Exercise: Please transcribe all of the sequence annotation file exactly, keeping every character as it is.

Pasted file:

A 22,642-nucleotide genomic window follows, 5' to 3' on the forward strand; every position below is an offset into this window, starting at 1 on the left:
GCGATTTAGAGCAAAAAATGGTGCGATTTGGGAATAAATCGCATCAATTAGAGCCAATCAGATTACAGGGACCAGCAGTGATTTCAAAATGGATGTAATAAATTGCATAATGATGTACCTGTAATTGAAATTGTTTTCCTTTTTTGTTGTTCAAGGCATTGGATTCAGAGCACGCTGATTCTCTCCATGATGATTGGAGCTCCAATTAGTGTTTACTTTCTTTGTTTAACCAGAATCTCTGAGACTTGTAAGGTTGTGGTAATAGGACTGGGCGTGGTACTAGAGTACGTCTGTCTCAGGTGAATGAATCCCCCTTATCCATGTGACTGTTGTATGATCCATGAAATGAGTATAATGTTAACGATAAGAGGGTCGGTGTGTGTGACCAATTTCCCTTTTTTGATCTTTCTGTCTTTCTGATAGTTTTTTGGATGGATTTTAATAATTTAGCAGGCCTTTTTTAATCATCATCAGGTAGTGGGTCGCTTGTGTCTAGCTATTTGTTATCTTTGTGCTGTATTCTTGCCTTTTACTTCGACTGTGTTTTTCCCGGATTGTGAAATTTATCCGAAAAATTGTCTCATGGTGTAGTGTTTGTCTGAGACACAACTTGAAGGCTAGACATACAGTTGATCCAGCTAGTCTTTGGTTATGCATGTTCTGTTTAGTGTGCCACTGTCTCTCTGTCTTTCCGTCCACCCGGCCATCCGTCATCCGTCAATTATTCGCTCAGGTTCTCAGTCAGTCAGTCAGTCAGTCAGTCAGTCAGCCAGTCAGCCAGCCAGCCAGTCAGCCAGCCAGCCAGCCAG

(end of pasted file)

A 22,642-nucleotide genomic window follows, 5' to 3' on the forward strand; every position below is an offset into this window, starting at 1 on the left:
GCGATTTAGAGCAAAAAATGGTGCGATTTGGGAATAAATCGCATCAATTAGAGCCAATCAGATTACAGGGACCAGCAGTGATTTCAAAATGGATGTAATAAATTGCATAATGATGTACCTGTAATTGAAATTGTTTTCCTTTTTTGTTGTTCAAGGCATTGGATTCAGAGCACGCTGATTCTCTCCATGATGATTGGAGCTCCAATTAGTGTTTACTTTCTTTGTTTAACCAGAATCTCTGAGACTTGTAAGGTTGTGGTAATAGGACTGGGCGTGGTACTAGAGTACGTCTGTCTCAGGTGAATGAATCCCCCTTATCCATGTGACTGTTGTATGATCCATGAAATGAGTATAATGTTAACGATAAGAGGGTCGGTGTGTGTGACCAATTTCCCTTTTTTGATCTTTCTGTCTTTCTGATAGTTTTTTGGATGGATTTTAATAATTTAGCAGGCCTTTTTTAATCATCATCAGGTAGTGGGTCGCTTGTGTCTAGCTATTTGTTATCTTTGTGCTGTATTCTTGCCTTTTACTTCGACTGTGTTTTTCCCGGATTGTGAAATTTATCCGAAAAATTGTCTCATGGTGTAGTGTTTGTCTGAGACACAACTTGAAGGCTAGACATACAGTTGATCCAGCTAGTCTTTGGTTATGCATGTTCTGTTTAGTGTGCCACTGTCTCTCTGTCTTTCCGTCCACCCGGCCATCCGTCATCCGTCAATTATTCGCTCAGGTTCTCAGTCAGTCAGTCAGTCAGTCAGTCAGTCAGCCAGTCAGCCAGCCAGCCAGTCAGCCAGCCAGCCAGCCAG